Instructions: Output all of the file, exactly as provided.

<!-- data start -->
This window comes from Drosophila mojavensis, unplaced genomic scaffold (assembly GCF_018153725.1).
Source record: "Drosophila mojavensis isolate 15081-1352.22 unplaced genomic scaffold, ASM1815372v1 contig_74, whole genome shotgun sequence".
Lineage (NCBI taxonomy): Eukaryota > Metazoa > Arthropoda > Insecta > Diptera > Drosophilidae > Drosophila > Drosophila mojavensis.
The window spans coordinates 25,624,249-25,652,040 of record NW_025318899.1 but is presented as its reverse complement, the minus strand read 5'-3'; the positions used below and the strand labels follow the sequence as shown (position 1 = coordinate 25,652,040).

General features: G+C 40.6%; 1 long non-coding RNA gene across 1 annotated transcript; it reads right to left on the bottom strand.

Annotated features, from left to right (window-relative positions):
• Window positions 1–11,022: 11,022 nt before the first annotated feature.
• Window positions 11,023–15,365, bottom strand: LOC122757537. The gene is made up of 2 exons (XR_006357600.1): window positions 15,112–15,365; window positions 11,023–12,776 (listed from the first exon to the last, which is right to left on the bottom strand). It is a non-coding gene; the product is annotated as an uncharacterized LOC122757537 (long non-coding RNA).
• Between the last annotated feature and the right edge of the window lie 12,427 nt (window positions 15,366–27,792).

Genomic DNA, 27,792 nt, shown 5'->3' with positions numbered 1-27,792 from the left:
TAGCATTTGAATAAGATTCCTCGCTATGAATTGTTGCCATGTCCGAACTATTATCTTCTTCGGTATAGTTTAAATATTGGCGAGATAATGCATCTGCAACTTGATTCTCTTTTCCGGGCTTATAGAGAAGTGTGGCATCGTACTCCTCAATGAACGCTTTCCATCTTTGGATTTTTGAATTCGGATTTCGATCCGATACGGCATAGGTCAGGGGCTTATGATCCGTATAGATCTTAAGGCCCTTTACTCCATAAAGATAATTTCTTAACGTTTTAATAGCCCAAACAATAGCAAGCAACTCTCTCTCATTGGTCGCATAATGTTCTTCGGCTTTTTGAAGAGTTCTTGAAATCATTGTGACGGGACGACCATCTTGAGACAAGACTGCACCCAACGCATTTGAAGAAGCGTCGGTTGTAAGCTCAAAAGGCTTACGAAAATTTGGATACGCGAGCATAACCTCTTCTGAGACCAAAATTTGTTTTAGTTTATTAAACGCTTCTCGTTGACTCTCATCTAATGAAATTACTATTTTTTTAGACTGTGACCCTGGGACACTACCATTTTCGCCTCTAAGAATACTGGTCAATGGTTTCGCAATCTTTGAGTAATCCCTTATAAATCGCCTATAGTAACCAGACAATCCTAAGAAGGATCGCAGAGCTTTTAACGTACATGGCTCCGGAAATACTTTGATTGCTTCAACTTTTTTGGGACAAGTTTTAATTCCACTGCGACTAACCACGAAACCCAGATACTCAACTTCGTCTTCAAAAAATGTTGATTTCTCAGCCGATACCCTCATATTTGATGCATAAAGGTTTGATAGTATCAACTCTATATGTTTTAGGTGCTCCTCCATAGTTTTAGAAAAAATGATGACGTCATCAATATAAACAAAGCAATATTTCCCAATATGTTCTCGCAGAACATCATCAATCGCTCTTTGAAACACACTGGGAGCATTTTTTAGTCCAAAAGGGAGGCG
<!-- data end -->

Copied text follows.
This window comes from Drosophila mojavensis, unplaced genomic scaffold (assembly GCF_018153725.1).
Source record: "Drosophila mojavensis isolate 15081-1352.22 unplaced genomic scaffold, ASM1815372v1 contig_74, whole genome shotgun sequence".
Lineage (NCBI taxonomy): Eukaryota > Metazoa > Arthropoda > Insecta > Diptera > Drosophilidae > Drosophila > Drosophila mojavensis.
The window spans coordinates 25,624,249-25,652,040 of record NW_025318899.1 but is presented as its reverse complement, the minus strand read 5'-3'; the positions used below and the strand labels follow the sequence as shown (position 1 = coordinate 25,652,040).

General features: G+C 40.6%; 1 long non-coding RNA gene across 1 annotated transcript; it reads right to left on the bottom strand.

Annotated features, from left to right (window-relative positions):
• Window positions 1–11,022: 11,022 nt before the first annotated feature.
• Window positions 11,023–15,365, bottom strand: LOC122757537. The gene is made up of 2 exons (XR_006357600.1): window positions 15,112–15,365; window positions 11,023–12,776 (listed from the first exon to the last, which is right to left on the bottom strand). It is a non-coding gene; the product is annotated as an uncharacterized LOC122757537 (long non-coding RNA).
• Between the last annotated feature and the right edge of the window lie 12,427 nt (window positions 15,366–27,792).

Genomic DNA, 27,792 nt, shown 5'->3' with positions numbered 1-27,792 from the left:
TAGCATTTGAATAAGATTCCTCGCTATGAATTGTTGCCATGTCCGAACTATTATCTTCTTCGGTATAGTTTAAATATTGGCGAGATAATGCATCTGCAACTTGATTCTCTTTTCCGGGCTTATAGAGAAGTGTGGCATCGTACTCCTCAATGAACGCTTTCCATCTTTGGATTTTTGAATTCGGATTTCGATCCGATACGGCATAGGTCAGGGGCTTATGATCCGTATAGATCTTAAGGCCCTTTACTCCATAAAGATAATTTCTTAACGTTTTAATAGCCCAAACAATAGCAAGCAACTCTCTCTCATTGGTCGCATAATGTTCTTCGGCTTTTTGAAGAGTTCTTGAAATCATTGTGACGGGACGACCATCTTGAGACAAGACTGCACCCAACGCATTTGAAGAAGCGTCGGTTGTAAGCTCAAAAGGCTTACGAAAATTTGGATACGCGAGCATAACCTCTTCTGAGACCAAAATTTGTTTTAGTTTATTAAACGCTTCTCGTTGACTCTCATCTAATGAAATTACTATTTTTTTAGACTGTGACCCTGGGACACTACCATTTTCGCCTCTAAGAATACTGGTCAATGGTTTCGCAATCTTTGAGTAATCCCTTATAAATCGCCTATAGTAACCAGACAATCCTAAGAAGGATCGCAGAGCTTTTAACGTACATGGCTCCGGAAATACTTTGATTGCTTCAACTTTTTTGGGACAAGTTTTAATTCCACTGCGACTAACCACGAAACCCAGATACTCAACTTCGTCTTCAAAAAATGTTGATTTCTCAGCCGATACCCTCATATTTGATGCATAAAGGTTTGATAGTATCAACTCTATATGTTTTAGGTGCTCCTCCATAGTTTTAGAAAAAATGATGACGTCATCAATATAAACAAAGCAATATTTCCCAATATGTTCTCGCAGAACATCATCAATCGCTCTTTGAAACACACTGGGAGCATTTTTTAGTCCAAAAGGGAGGCG